When the Miami Heat visit the Chicago Bulls on Saturday night, it will be a reunion for Kyle Lowry and DeMar DeRozan.
Those two stars were teammates for years with the Toronto Raptors.
Now, they are key players in their first year with new teams — Lowry with Miami and DeRozan in Chicago.
DeRozan scored a season-high 50 points Thursday, leading Chicago to a 135-130 overtime win over the Los Angeles Clippers. He scored 17 points in the fourth quarter and 10 more in OT.
It was DeRozan’s second career 50-point game and his first in more than four years.
“He’s special for us,” Bulls coach Billy Donovan said of DeRozan. “Guys like him have an unbelievable level of focus and concentration.”
DeRozan, 32, is averaging a career-high 28.0 points. In 43 minutes against the Clippers, he shot 17-of-26 from the floor, including 2-of-2 on 3-pointers. He went 14-of-15 on free throws, and he added six assists, five rebounds, one steal and just two turnovers in a virtuoso performance.
Fellow Bulls wing Zach LaVine averages 24.6 points per game and center Nikola Vucevic averages 18.1 points and a team-high 11.2 rebounds.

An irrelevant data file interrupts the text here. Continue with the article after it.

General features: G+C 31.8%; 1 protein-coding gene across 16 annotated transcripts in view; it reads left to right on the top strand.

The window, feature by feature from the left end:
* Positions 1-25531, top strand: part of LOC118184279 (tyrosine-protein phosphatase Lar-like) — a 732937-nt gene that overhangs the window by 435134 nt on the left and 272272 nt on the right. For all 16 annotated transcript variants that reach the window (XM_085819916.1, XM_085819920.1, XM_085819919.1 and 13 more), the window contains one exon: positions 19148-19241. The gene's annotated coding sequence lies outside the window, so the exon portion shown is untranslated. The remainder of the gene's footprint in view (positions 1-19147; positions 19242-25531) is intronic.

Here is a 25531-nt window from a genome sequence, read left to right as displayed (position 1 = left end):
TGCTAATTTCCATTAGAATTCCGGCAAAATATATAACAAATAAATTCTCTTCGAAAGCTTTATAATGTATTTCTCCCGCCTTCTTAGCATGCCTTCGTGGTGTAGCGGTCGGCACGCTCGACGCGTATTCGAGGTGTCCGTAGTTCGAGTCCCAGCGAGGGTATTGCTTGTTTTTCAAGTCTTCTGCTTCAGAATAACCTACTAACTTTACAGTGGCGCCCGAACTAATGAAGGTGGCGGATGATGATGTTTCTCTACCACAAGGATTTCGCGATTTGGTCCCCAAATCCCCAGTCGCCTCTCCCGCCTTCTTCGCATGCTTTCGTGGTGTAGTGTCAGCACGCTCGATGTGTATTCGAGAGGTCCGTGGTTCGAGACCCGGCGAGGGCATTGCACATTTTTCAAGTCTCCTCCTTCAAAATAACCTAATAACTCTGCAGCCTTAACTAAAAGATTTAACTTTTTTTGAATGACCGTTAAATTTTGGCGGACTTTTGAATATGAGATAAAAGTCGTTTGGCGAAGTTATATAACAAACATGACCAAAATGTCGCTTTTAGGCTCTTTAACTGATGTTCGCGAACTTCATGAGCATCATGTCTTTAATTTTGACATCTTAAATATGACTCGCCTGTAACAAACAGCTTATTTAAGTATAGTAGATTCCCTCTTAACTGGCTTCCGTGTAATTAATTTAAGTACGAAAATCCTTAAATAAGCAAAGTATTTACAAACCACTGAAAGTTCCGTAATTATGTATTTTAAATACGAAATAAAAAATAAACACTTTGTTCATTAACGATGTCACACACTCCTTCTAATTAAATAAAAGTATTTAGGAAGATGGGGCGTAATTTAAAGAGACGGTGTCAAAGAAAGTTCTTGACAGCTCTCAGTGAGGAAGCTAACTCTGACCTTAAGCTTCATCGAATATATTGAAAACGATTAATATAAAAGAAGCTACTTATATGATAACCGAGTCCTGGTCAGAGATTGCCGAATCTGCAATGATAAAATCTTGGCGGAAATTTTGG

Chicago has a 45-32 record overall, including 27-10 at home. The Bulls, who started the weekend ranked fifth in the Eastern Conference standings, are trying to remain in the top six so that they can avoid the play-in tournament to qualify for the postseason.
“You see how tight the playoff race is,” DeRozan said. “Every single game is so important. We have no more room to drop games. That’s my mentality.”
Miami (49-28) has a tenuous half-game hold on first place in the East, heading into play Friday. The Heat are also just 22-16 on the road.
Lowry, 36, leads the team in assists (7.5) and is averaging 13.2 points.
In Wednesday’s 106-98 road win at the Boston Celtics, Lowry posted 23 points, a team-high eight assists and just one turnover in 36 minutes. He made 8-of-16 shots, including 6-of-12 on 3-pointers.
“We’ve been on the other side of it,” Heat coach Erik Spoelstra said, referencing when his team played against Lowry in past years. “There were many years I really didn’t like Kyle Lowry. He was such a thorn in our side.
“You can’t define it by an analytic. He just knows how to make winning plays.”
The Heat have a few of those guys, most notably Jimmy Butler, Tyler Herro and Bam Adebayo.
Butler leads Miami in scoring (21.3) and steals (1.7). Herro is second in scoring (20.6), and he keys Miami’s second unit with his 3-point marksmanship (38.8 percent). Adebayo is third on the Heat in scoring (19.0) and first in rebounds (10.3).
But if you ask Spoelstra, it’s Lowry who makes it all function.
“It’s a luxury to have a Hall of Fame point guard to choreograph your offense,” Spoelstra said. “He can also take on big challenges defensively.”